2005 was the last year the NBA allowed high school players to skip college and go directly to the league. That ushered in a new era not-so-fondly known as the one-n-done era. This group is largely comprised of players that would have skipped college and gone to the NBA, but weren’t allowed to do so anymore. It also includes kids that find out after a year the time to jump is after their freshmen season.
We had Yannis Koutroupis from basketballinsiders.com who did some research on the one-and-done era. Listening to him talk about the overall success of the group inspired me to dig a little further. It wasn’t enough to see the numbers favor the decision of college freshmen to leave, I wanted to see how they compared to their elders.
The question is: How do the freshmen compare to other classes drafted into the NBA?
Since 2005 more freshmen have made the all-star team than any other group. More one-n-done’s have made an all-star team than the upperclassmen combined.
I think this dispels the theory that scouts and GM’s need more time to figure out who will be good and who won’t. 2/3 of the new all-stars were underclassmen.
Looking at the total number of all-star appearances, the sophomores take a small lead.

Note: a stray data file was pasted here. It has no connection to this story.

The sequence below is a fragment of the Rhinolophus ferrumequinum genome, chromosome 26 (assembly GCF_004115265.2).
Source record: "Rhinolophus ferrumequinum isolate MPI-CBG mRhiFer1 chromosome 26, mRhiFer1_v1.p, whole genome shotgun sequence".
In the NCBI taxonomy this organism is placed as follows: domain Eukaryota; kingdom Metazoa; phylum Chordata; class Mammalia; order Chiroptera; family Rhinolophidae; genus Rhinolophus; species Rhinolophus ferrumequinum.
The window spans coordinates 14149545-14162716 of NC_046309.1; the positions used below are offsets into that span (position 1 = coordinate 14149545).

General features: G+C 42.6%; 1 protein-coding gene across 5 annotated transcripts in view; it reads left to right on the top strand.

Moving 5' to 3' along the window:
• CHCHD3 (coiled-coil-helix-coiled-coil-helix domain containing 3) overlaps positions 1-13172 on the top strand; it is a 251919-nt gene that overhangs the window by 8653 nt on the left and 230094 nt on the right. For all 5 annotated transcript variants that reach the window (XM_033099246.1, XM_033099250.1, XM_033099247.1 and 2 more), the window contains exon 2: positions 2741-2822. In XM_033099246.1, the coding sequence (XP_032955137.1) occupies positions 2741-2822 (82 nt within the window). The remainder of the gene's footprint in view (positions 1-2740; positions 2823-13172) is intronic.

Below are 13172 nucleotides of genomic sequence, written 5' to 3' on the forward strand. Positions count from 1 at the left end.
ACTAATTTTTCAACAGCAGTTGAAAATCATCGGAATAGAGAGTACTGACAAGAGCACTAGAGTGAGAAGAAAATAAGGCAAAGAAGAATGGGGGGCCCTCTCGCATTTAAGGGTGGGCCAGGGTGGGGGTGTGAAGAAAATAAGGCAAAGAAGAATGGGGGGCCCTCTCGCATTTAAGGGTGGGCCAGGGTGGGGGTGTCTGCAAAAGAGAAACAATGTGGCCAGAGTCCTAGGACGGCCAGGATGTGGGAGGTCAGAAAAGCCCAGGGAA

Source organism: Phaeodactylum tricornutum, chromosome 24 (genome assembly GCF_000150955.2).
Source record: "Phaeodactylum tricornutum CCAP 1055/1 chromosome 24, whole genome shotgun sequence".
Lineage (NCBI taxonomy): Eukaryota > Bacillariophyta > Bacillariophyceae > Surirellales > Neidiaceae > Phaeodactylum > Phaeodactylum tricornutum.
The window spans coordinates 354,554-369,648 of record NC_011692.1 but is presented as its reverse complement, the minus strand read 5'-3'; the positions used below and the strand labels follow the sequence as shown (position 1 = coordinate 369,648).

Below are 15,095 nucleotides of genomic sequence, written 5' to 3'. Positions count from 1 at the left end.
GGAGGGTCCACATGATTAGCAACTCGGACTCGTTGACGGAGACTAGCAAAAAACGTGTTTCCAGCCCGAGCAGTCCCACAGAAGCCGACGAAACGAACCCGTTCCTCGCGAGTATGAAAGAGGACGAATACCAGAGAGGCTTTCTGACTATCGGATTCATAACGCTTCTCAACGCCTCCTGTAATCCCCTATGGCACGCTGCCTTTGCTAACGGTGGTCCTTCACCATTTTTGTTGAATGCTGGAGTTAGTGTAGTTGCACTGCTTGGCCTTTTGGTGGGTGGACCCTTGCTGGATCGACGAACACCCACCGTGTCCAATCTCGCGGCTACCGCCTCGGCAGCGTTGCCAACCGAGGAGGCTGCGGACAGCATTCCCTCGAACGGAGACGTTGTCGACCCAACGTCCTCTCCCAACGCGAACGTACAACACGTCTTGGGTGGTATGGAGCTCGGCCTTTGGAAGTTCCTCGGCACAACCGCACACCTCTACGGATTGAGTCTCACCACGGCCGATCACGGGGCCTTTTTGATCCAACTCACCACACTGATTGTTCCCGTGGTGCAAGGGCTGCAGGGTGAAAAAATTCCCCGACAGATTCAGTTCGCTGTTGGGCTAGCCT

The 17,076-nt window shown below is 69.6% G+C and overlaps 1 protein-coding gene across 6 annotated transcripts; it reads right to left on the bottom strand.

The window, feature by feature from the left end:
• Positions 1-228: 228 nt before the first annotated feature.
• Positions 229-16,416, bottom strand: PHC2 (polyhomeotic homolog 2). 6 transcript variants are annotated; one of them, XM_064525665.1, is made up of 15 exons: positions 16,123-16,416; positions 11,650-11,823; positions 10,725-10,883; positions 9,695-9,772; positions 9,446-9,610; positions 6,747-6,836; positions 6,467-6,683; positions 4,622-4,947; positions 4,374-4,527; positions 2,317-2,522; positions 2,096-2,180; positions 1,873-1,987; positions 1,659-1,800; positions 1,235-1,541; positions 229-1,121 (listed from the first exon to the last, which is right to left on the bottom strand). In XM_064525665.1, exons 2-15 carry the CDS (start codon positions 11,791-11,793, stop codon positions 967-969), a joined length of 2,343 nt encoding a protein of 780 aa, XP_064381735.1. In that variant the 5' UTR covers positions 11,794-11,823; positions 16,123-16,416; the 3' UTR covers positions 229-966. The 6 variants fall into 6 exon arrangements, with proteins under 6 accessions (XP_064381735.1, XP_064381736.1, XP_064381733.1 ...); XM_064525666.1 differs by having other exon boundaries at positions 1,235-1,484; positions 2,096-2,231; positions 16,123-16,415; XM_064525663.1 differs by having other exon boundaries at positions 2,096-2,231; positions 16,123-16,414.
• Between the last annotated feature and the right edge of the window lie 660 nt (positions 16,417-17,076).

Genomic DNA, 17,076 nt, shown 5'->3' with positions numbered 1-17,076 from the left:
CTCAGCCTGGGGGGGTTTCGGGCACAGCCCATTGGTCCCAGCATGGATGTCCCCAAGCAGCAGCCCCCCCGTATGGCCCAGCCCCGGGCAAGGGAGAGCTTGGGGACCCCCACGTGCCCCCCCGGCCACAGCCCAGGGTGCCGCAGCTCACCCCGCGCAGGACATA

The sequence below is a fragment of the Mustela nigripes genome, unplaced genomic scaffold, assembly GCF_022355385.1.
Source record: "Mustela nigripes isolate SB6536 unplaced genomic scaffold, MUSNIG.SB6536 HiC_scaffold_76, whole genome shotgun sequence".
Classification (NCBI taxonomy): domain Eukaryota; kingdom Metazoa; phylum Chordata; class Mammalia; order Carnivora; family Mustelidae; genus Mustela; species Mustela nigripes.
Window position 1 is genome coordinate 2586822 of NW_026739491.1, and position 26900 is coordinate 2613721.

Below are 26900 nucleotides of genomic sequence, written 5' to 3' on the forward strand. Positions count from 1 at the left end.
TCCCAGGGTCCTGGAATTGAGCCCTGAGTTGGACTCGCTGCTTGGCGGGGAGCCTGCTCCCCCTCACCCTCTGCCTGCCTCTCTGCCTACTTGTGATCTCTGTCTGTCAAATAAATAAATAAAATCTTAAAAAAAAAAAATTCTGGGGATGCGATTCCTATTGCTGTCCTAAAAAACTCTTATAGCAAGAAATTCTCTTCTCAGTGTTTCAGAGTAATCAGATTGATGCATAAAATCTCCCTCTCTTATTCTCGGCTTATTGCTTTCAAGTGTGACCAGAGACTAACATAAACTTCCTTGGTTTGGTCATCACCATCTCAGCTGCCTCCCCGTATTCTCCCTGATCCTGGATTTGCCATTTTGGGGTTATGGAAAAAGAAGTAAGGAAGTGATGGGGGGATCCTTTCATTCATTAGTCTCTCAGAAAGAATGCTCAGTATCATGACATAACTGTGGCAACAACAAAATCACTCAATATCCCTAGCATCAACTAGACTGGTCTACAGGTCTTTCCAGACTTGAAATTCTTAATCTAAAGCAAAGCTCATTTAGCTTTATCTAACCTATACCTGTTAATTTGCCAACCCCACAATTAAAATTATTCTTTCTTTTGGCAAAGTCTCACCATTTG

This again though reinforces the idea that identifying talent early is not nearly as complicated as some people claim. When you see the names, you’ll only expect that gap to grow larger in the future.
Who are the all-stars? Glad you asked. Here they are and the number of times they made it.
Kevin Durant (5), Kevin Love (3), Derrick Rose (3) Kyrie Irving (2), Anthony Davis (1), Jrue Holiday (1), John Wall (1), DeMar DeRozan (1)
Blake Griffin (4), Rajon Rondo (4), LaMarcus Aldridge (4), Russell Westbrook (4), James Harden (2), Paul George (2)
Joakim Noah (2), Al Horford (2), Damien Lillard (1), Stephen Curry (1)
Brandon Roy (3), Roy Hibbert (2), Paul Milsap (1)
To reiterate how much easier it is to see talent that what is perceived consider of all the underclassmen to come in, all but Rondo were taken in the lottery.
In fact, of all 21 all-stars chosen since 2005, only Rondo and Milsap were not lottery picks.
There is no question about it, youth is served. Even if you go previous to 2005 you’re talking about high school kids like LeBron James, Kobe Bryant, Kevin Garnett, Tracy McGrady, and Dwight Howard or the one-n-done’s before it was a thing like Carmelo Anthony, Chris Bosh, Zach Randolph, or Luol Deng.
Also consider all the one-n-done’s that could be all-stars any year now like Mike Conley, DeMarcus Cousins, Derrick Favors, Eric Bledsoe, DeAndre Jordan, Andre Drummond, Lance Stephenson, or Bradley Beal. I won’t even speculate on this past year’s draft class yet, but history tells us that eventually some of them will pan out. And I’d expect the same to be said in the upcoming draft where ESPN’s Chad Ford’s Big Board features 7 one-n-done’s, 2 sophomores, and 18-year old Dante Exum (Australia) in his top ten.
I believe saying the one-n-done is bad for the NBA is a seriously misleading. Forcing kids to stay an extra year will just make it so that sophomores (or two-n-done’s) dominate the lottery and future all-star games.